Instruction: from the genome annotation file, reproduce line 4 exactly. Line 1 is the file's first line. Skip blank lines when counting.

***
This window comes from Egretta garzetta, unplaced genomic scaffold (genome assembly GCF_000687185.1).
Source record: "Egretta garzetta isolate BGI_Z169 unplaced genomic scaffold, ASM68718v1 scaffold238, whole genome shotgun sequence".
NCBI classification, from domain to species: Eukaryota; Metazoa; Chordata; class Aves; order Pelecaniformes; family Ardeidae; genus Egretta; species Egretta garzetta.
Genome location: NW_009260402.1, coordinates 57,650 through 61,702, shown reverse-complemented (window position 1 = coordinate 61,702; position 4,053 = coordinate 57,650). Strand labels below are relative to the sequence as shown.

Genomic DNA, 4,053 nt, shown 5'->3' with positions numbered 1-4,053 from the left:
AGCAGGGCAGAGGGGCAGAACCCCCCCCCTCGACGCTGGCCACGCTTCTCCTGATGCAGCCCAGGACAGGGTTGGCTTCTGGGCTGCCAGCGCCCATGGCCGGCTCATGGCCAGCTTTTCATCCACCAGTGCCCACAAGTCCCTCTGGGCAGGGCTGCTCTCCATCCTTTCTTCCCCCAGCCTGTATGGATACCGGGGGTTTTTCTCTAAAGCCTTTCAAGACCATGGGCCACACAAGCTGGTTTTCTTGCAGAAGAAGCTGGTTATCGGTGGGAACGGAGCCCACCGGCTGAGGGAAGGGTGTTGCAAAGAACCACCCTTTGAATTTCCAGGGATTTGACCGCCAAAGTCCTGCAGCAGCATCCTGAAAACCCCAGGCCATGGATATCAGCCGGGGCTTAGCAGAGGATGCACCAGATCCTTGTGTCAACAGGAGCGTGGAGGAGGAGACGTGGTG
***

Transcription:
Genome location: NW_009260402.1, coordinates 57,650 through 61,702, shown reverse-complemented (window position 1 = coordinate 61,702; position 4,053 = coordinate 57,650). Strand labels below are relative to the sequence as shown.